Hemingway beach near sunset

My only problem with Hemingway is that in order to get something to eat or drink you have to leave the beach and walk a ways to the one colmado situated near the highway. The upside? This is the beach where many of Santo Domingo’s rich mami and papi kids go to party, so if you happen to know a few of them you can usually catch a ride home instead of having to hike back up to the highway and flag down a bus.

The next beach that I’ve visited is Guayacanes, which is probably the most well-known beach of Juan Dolio. I’m not a big fan, the times that I’ve been the water wasn’t too clean, and there were too many stray dogs for my taste. My personal favorite beach of Juan Dolio is Oasis.

Oasis beach

Oasis is nice because the colmados are close by, there are less street venders than Boca Chica or Guayacanes, and its fairly clean. Just make sure you stay for the sunset!

Sunset over Oasis

Haití in the Dominican Republic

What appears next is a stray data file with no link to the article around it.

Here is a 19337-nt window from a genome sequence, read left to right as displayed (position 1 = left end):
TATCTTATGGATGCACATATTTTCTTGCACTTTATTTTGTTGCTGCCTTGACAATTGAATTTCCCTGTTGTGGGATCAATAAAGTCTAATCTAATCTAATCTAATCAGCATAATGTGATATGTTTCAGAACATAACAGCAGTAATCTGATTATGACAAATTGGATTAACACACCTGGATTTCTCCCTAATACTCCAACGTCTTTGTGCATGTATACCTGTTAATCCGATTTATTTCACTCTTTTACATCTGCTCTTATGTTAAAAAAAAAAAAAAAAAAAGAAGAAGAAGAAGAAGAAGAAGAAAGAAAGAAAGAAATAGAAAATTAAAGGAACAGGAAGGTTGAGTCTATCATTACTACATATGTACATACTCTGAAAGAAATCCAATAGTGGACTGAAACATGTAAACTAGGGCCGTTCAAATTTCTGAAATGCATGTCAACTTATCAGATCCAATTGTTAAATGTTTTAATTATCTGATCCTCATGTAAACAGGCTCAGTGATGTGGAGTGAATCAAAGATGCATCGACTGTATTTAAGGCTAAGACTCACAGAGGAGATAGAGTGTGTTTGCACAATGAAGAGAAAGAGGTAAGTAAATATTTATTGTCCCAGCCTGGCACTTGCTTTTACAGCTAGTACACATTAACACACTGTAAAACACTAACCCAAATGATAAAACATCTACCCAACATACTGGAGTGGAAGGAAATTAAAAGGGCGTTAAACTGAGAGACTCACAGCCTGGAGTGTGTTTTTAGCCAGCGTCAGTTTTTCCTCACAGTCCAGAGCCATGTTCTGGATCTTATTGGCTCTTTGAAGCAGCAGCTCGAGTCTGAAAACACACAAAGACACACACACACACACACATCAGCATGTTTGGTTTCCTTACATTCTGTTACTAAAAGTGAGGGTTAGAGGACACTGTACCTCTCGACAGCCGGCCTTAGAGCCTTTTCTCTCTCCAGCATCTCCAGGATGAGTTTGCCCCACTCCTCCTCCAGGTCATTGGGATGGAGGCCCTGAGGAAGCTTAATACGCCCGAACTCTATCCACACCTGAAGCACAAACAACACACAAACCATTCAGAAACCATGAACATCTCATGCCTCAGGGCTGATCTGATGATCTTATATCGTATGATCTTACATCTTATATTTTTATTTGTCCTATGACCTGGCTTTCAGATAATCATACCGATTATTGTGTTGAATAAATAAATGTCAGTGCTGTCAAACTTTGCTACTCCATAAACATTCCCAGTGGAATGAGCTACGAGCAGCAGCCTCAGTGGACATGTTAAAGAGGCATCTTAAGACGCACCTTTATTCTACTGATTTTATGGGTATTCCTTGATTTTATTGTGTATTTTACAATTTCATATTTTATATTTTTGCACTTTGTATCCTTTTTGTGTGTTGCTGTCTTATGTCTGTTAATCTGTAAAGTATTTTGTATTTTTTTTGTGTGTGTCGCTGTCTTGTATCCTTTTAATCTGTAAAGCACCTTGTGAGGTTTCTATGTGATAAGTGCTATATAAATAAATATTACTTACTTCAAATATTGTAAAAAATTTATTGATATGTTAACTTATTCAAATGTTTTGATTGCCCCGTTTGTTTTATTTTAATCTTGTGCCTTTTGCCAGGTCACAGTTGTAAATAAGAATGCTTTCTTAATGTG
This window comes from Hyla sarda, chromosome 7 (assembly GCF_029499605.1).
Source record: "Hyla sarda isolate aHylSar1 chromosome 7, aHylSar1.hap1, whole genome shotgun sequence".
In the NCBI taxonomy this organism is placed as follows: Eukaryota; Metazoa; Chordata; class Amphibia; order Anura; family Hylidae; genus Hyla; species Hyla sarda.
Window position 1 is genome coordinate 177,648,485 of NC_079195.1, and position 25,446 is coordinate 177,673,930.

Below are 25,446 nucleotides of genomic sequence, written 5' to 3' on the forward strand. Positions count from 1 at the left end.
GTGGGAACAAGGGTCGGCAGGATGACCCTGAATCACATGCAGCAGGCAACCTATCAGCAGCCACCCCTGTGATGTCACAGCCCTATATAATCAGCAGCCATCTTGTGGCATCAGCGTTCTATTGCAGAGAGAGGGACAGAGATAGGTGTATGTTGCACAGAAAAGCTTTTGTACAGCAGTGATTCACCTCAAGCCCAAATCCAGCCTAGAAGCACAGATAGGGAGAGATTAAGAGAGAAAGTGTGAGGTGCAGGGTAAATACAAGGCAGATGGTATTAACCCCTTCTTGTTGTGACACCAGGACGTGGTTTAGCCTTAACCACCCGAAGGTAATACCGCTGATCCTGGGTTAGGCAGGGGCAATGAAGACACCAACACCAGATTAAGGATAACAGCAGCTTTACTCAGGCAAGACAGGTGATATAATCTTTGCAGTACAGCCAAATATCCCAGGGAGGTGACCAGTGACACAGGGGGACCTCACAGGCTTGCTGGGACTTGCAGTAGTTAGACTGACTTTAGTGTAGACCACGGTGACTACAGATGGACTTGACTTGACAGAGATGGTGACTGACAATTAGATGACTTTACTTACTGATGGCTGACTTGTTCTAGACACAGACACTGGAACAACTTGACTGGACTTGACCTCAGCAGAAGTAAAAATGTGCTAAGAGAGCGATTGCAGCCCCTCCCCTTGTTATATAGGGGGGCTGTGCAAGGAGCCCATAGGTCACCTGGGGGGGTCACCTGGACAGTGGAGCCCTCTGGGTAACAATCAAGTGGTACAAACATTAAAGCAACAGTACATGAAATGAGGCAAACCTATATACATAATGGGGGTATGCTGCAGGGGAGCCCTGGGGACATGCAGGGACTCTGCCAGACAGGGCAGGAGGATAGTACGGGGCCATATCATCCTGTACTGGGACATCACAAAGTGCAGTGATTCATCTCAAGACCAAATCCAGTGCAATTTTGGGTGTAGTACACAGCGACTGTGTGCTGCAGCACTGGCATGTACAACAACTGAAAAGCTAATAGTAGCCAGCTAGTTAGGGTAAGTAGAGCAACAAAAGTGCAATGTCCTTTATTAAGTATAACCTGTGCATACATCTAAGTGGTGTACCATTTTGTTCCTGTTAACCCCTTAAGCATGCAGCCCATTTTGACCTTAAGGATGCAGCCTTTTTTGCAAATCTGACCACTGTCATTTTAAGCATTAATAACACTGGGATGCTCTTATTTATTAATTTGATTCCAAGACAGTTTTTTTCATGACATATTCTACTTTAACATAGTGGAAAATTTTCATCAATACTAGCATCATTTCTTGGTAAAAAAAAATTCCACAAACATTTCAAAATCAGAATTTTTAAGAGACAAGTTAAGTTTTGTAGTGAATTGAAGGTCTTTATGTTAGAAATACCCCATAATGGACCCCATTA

As most of you know, the Dominican Republic shares an island with Haiti, and the two countries have a long history of conflict and cooperation. Originally the whole island was all Spanish territory, but in 1795 Spain ceded the whole island to France. The ‘official’ history in the DR is that Haiti invaded Santo Domingo, followed by several periods of Haitian occupation, however the real history is that Santo Domingo was under French rule so there was no such ‘occupation’ or ‘invasion’. Did I mention that Spain burned half of their colony to the ground in 1605-1606? So why are dominicans so intent on maintaining that they were spanish, and were ‘invaded’ by Haiti? I don’t have any good answer for that, but I can say that Haitian discrimination has been a huge problem on this half of the island, and we may or may not have our good friend Trujillo to thank for some of that. Trujillo (a brutal dictator with a long run- around 30 years!) had an intense hate towards Haiti, maybe it was racist (he used to powder his own skin to appear whiter) and maybe it was xenophobia, but whatever it was he institutionalized Haitian discrimination and frequently used Haiti as a scapegoat for the DRs problems. Whatever was wrong with the DR was swept not under the rug, but only the other half of the island. All of this culminated in a bloody massacre of over 20.000 haitians and dominicans of haitian decent residing within dominican borders ordered by our good friend Trujillo called the parsley massacre. While the parsley massacre (named because in order to determine if the person of question was haitian a dominican soldier would ask them to pronounce the word parsley in spanish- perejil, and if they said it wrong, well, you get the idea)  occurred back in 1937, haitian discrimination, called anti-haitianismo, is still completely relevant. Anti-Haitianismo in the Dominican Republic starts at birth, where often times dominican nurses and doctors won’t give new-born babies of haitian decent a birth certificate. According to the dominican constitution, all babies born on dominican soil with the exception of those born “in-transit” are granted dominican citizenship. What happens? Well without a birth certificate children of haitian decent are denied access to the most basic services, like education and medical services. Without a birth certificate, you don’t officially exist. As of today there have been several movements in the DR trying to combat anti-haitianismo and the violation of human rights. One of the campaigns is reconoci.do, a play on words, reconocido means recognized, reconoci means I recognized, and do stands for the DR. Reconoci.do works to bring awareness to this issue, and combat the violation of human rights of dominicans of haitian decent. For more information go to their site: http://reconoci.do/